Although he criticised the Bank of England for its sluggish initial response as the crisis unfolded his most stinging attack was saved for theFed, which he accused of both using ineffective tools to stimulate growth and breaching its own mandate in the process.
“I find that the Fed performed worst as regards macroeconomic stability and as regards one of the two time dimensions of financial stability – minimising the likelihood and severity of future financial crises,” says Buiter.
One of the main failings of the Fed in this regard was, he says, the fact that the Federal target rate is an ineffective tool for addressing liquidity and insolvency issues and as such the Fed’s drastic three and a quarter point drop provided an insufficient solution to the problems faced by the banking sector.
On this subject Buiter is supported by Stephen Cecchetti, a former executive vice-president and director of research at the Federal Reserve Bank of New York, as well as associate economist of the Federal Open Market Committee. In his paper entitled “Monetary Policy and the Financial Crisis of 2007-2008” Cecchetti argued that in hindsight “traditional interest rate instruments proved to be ineffective [to ease the problem of financial intermediaries finding essential short-term financing]”.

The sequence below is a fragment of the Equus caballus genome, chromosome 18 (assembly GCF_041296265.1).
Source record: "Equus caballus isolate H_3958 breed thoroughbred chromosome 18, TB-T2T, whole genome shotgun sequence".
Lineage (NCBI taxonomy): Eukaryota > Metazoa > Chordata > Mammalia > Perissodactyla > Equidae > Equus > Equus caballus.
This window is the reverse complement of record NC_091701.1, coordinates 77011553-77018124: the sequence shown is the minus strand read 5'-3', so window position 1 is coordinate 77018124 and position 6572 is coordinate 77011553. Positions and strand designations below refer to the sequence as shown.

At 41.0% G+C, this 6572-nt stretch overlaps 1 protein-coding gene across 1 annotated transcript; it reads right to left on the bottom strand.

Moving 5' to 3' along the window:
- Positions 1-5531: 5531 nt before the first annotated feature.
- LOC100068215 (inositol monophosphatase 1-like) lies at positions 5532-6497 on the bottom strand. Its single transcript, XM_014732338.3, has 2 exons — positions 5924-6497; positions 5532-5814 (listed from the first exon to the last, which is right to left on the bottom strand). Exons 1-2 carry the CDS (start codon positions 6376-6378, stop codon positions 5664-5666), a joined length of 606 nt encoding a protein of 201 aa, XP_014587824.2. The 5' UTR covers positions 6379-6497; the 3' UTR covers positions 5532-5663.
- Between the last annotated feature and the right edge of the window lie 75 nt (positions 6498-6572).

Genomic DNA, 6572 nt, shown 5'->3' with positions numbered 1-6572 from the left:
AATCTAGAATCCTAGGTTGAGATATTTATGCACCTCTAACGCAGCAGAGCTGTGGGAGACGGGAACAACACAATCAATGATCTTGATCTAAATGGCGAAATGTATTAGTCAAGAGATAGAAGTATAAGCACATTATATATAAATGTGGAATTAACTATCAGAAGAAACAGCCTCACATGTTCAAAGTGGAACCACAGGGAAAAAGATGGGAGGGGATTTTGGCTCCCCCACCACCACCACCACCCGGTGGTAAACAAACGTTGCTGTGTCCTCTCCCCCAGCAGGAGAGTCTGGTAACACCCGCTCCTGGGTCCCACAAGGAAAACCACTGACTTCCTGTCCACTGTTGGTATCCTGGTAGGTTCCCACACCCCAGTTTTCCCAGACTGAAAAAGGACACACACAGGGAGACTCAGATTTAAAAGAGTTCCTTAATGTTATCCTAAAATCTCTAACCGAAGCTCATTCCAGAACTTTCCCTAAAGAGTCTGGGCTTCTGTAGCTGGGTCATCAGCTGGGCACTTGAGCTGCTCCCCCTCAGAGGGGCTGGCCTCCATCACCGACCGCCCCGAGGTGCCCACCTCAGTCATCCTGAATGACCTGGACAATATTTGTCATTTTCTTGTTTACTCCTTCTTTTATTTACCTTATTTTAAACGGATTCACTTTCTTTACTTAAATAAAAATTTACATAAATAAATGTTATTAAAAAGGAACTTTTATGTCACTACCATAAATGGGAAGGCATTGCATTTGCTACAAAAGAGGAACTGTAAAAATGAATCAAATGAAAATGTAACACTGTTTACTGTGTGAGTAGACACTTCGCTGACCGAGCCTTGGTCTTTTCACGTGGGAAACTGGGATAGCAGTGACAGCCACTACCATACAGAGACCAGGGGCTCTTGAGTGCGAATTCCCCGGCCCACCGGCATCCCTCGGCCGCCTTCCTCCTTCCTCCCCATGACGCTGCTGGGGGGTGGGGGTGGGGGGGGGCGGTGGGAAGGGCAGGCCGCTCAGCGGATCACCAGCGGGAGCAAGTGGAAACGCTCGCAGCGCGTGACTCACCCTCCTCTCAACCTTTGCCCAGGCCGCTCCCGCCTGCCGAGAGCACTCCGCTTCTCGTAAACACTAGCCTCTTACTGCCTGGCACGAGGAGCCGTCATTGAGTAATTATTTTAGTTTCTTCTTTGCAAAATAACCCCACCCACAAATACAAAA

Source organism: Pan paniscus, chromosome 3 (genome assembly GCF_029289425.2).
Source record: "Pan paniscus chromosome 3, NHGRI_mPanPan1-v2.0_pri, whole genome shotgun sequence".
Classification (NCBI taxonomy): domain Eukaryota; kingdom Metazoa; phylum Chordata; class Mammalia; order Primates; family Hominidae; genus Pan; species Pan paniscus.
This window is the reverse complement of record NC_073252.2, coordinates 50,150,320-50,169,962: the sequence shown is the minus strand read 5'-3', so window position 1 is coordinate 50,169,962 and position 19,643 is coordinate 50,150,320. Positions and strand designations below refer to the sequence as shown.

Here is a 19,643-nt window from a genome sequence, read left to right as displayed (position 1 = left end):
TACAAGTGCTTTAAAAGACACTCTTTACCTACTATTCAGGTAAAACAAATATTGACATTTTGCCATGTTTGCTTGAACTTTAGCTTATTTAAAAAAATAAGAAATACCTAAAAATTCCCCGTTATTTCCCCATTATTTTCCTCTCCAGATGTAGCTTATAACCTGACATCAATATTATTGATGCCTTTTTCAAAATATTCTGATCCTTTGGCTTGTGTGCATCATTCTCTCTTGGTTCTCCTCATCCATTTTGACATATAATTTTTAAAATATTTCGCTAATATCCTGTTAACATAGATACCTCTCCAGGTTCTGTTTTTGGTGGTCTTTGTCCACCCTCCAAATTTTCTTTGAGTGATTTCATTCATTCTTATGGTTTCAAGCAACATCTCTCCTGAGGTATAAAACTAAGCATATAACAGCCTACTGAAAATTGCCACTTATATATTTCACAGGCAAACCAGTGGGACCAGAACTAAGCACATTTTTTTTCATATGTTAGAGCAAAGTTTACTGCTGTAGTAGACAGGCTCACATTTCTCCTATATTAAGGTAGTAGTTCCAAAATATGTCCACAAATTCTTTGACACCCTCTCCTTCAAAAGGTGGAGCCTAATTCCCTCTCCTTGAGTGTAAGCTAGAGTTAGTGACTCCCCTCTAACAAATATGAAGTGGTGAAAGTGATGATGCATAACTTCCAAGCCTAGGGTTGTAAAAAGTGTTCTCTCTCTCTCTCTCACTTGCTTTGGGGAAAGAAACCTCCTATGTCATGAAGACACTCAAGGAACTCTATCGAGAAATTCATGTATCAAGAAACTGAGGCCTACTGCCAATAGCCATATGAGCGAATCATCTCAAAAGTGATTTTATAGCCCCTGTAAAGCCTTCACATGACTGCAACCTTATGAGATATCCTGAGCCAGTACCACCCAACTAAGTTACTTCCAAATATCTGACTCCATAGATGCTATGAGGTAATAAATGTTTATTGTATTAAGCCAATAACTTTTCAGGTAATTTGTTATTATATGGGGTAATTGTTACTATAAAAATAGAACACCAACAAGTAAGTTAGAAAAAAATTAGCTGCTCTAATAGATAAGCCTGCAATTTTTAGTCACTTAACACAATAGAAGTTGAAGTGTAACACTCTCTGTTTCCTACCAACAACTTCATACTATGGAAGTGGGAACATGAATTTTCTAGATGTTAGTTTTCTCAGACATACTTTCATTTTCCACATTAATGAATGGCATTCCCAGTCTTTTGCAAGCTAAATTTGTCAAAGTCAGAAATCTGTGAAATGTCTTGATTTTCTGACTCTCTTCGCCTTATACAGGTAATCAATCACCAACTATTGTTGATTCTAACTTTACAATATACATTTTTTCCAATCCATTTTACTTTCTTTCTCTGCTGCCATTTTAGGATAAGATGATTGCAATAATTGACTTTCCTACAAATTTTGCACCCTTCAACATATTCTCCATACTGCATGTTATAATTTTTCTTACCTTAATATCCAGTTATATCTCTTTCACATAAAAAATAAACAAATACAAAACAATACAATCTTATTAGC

Although Buiter focused his attack on the Fed the same criticism can just as easily be levelled at the Bank of England. Despite three rate cuts, which did little to help ease rising inflation figures, which were spiralling above the banks’ 2% target rate, the spreads between the Bank’s base rate and the London Interbank Offered Rate (Libor) remain high.
Richard Batty, a global investment strategist at Standard Life Investments, says the continuing higher spreads prove that the credit crunch is still with us.